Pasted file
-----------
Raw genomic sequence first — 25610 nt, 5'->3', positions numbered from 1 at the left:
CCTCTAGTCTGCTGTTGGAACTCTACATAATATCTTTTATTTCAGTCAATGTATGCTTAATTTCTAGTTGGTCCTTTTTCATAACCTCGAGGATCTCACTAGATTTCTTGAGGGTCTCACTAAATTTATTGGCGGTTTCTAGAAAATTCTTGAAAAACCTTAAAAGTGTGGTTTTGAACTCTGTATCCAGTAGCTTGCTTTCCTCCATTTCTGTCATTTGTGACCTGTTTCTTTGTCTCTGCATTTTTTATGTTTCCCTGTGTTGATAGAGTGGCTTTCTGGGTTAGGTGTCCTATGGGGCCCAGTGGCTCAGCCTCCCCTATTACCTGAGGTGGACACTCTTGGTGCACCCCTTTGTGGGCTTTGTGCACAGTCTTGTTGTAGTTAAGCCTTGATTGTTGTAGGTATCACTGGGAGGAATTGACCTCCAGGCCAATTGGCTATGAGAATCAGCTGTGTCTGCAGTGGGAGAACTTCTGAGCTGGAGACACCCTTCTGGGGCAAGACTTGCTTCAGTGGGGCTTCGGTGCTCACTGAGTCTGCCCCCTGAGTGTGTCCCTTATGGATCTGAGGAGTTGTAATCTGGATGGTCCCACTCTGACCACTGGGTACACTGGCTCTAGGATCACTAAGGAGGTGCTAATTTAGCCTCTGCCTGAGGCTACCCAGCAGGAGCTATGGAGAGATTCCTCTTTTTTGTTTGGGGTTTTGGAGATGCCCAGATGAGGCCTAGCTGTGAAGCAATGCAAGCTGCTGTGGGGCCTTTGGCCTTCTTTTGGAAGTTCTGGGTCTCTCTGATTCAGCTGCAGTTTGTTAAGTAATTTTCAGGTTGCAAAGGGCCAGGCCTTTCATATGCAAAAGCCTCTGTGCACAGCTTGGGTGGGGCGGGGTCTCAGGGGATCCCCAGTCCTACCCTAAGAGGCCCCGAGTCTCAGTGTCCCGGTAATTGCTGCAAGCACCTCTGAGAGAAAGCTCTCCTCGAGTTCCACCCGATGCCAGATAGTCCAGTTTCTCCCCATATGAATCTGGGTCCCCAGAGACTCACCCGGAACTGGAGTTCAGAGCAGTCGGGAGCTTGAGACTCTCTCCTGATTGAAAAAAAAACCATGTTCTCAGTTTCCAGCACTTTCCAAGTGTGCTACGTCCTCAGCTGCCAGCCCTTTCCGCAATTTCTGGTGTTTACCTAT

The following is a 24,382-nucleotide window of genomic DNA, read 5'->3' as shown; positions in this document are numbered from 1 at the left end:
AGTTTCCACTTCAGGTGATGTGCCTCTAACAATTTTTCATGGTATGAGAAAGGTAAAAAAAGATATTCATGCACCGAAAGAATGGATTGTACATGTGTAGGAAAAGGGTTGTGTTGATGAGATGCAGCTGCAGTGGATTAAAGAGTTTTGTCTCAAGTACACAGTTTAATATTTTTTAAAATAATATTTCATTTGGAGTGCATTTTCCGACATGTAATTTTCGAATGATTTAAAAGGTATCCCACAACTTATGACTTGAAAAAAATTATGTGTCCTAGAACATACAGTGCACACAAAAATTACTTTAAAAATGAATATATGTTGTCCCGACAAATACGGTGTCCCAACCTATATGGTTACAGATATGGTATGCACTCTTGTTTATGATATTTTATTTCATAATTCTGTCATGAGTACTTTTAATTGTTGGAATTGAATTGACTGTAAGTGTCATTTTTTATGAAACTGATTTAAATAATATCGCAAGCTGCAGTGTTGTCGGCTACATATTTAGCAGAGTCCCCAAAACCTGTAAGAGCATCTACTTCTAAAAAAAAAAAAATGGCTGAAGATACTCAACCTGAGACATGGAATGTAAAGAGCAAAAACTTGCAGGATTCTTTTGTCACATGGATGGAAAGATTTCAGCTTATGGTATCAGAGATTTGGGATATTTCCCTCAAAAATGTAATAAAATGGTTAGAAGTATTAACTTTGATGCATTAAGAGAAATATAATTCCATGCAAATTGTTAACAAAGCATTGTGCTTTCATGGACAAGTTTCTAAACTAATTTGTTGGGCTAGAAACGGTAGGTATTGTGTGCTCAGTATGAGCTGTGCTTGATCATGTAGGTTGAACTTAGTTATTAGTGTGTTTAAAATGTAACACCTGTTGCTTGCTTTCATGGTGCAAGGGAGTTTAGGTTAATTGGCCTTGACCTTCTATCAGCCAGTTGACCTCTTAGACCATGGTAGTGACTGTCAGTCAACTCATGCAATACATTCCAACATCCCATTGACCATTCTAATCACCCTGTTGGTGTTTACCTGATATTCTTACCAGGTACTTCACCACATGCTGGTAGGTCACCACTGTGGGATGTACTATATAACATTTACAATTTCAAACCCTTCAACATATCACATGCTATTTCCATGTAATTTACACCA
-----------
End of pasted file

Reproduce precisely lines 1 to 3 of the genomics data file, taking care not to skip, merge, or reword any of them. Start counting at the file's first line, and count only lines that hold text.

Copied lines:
Raw genomic sequence first — 25610 nt, 5'->3', positions numbered from 1 at the left:
CCTCTAGTCTGCTGTTGGAACTCTACATAATATCTTTTATTTCAGTCAATGTATGCTTAATTTCTAGTTGGTCCTTTTTCATAACCTCGAGGATCTCACTAGATTTCTTGAGGGTCTCACTAAATTTATTGGCGGTTTCTAGAAAATTCTTGAAAAACCTTAAAAGTGTGGTTTTGAACTCTGTATCCAGTAGCTTGCTTTCCTCCATTTCTGTCATTTGTGACCTGTTTCTTTGTCTCTGCATTTTTTATGTTTCCCTGTGTTGATAGAGTGGCTTTCTGGGTTAGGTGTCCTATGGGGCCCAGTGGCTCAGCCTCCCCTATTACCTGAGGTGGACACTCTTGGTGCACCCCTTTGTGGGCTTTGTGCACAGTCTTGTTGTAGTTAAGCCTTGATTGTTGTAGGTATCACTGGGAGGAATTGACCTCCAGGCCAATTGGCTATGAGAATCAGCTGTGTCTGCAGTGGGAGAACTTCTGAGCTGGAGACACCCTTCTGGGGCAAGACTTGCTTCAGTGGGGCTTCGGTGCTCACTGAGTCTGCCCCCTGAGTGTGTCCCTTATGGATCTGAGGAGTTGTAATCTGGATGGTCCCACTCTGACCACTGGGTACACTGGCTCTAGGATCACTAAGGAGGTGCTAATTTAGCCTCTGCCTGAGGCTACCCAGCAGGAGCTATGGAGAGATTCCTCTTTTTTGTTTGGGGTTTTGGAGATGCCCAGATGAGGCCTAGCTGTGAAGCAATGCAAGCTGCTGTGGGGCCTTTGGCCTTCTTTTGGAAGTTCTGGGTCTCTCTGATTCAGCTGCAGTTTGTTAAGTAATTTTCAGGTTGCAAAGGGCCAGGCCTTTCATATGCAAAAGCCTCTGTGCACAGCTTGGGTGGGGCGGGGTCTCAGGGGATCCCCAGTCCTACCCTAAGAGGCCCCGAGTCTCAGTGTCCCGGTAATTGCTGCAAGCACCTCTGAGAGAAAGCTCTCCTCGAGTTCCACCCGATGCCAGATAGTCCAGTTTCTCCCCATATGAATCTGGGTCCCCAGAGACTCACCCGGAACTGGAGTTCAGAGCAGTCGGGAGCTTGAGACTCTCTCCTGATTGAAAAAAAAACCATGTTCTCAGTTTCCAGCACTTTCCAAGTGTGCTACGTCCTCAGCTGCCAGCCCTTTCCGCAATTTCTGGTGTTTACCTAT

The following is a 24,382-nucleotide window of genomic DNA, read 5'->3' as shown; positions in this document are numbered from 1 at the left end: